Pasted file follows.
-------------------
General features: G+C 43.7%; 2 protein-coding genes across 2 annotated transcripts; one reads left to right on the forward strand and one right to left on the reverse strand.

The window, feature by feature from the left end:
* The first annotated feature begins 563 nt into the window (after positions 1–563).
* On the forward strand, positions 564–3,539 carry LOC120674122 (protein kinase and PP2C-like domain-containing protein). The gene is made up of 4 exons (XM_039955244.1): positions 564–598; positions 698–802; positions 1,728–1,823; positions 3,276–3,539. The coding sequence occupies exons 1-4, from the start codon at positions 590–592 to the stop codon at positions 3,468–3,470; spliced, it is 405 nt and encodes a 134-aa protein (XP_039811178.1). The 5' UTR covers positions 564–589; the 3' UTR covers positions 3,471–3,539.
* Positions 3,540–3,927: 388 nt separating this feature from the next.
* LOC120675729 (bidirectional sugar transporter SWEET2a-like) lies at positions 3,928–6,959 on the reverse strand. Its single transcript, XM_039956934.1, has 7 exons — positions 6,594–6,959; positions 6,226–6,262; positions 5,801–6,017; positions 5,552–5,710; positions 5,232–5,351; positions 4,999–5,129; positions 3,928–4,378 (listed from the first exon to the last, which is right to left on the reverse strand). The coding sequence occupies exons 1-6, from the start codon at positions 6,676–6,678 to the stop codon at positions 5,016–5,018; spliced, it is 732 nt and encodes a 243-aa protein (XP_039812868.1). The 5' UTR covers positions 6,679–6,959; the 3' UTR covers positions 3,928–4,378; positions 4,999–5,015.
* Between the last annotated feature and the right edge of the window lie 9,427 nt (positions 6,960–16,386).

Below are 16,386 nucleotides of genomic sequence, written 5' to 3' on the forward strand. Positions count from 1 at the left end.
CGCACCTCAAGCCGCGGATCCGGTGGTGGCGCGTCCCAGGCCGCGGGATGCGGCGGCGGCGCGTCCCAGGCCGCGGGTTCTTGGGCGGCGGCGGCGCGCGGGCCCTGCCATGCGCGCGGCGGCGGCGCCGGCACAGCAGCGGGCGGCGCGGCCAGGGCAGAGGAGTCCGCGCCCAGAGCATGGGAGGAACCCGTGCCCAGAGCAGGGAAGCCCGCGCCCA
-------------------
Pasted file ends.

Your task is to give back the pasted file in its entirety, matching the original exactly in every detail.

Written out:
General features: G+C 43.7%; 2 protein-coding genes across 2 annotated transcripts; one reads left to right on the forward strand and one right to left on the reverse strand.

The window, feature by feature from the left end:
* The first annotated feature begins 563 nt into the window (after positions 1–563).
* On the forward strand, positions 564–3,539 carry LOC120674122 (protein kinase and PP2C-like domain-containing protein). The gene is made up of 4 exons (XM_039955244.1): positions 564–598; positions 698–802; positions 1,728–1,823; positions 3,276–3,539. The coding sequence occupies exons 1-4, from the start codon at positions 590–592 to the stop codon at positions 3,468–3,470; spliced, it is 405 nt and encodes a 134-aa protein (XP_039811178.1). The 5' UTR covers positions 564–589; the 3' UTR covers positions 3,471–3,539.
* Positions 3,540–3,927: 388 nt separating this feature from the next.
* LOC120675729 (bidirectional sugar transporter SWEET2a-like) lies at positions 3,928–6,959 on the reverse strand. Its single transcript, XM_039956934.1, has 7 exons — positions 6,594–6,959; positions 6,226–6,262; positions 5,801–6,017; positions 5,552–5,710; positions 5,232–5,351; positions 4,999–5,129; positions 3,928–4,378 (listed from the first exon to the last, which is right to left on the reverse strand). The coding sequence occupies exons 1-6, from the start codon at positions 6,676–6,678 to the stop codon at positions 5,016–5,018; spliced, it is 732 nt and encodes a 243-aa protein (XP_039812868.1). The 5' UTR covers positions 6,679–6,959; the 3' UTR covers positions 3,928–4,378; positions 4,999–5,015.
* Between the last annotated feature and the right edge of the window lie 9,427 nt (positions 6,960–16,386).

Below are 16,386 nucleotides of genomic sequence, written 5' to 3' on the forward strand. Positions count from 1 at the left end.
CGCACCTCAAGCCGCGGATCCGGTGGTGGCGCGTCCCAGGCCGCGGGATGCGGCGGCGGCGCGTCCCAGGCCGCGGGTTCTTGGGCGGCGGCGGCGCGCGGGCCCTGCCATGCGCGCGGCGGCGGCGCCGGCACAGCAGCGGGCGGCGCGGCCAGGGCAGAGGAGTCCGCGCCCAGAGCATGGGAGGAACCCGTGCCCAGAGCAGGGAAGCCCGCGCCCA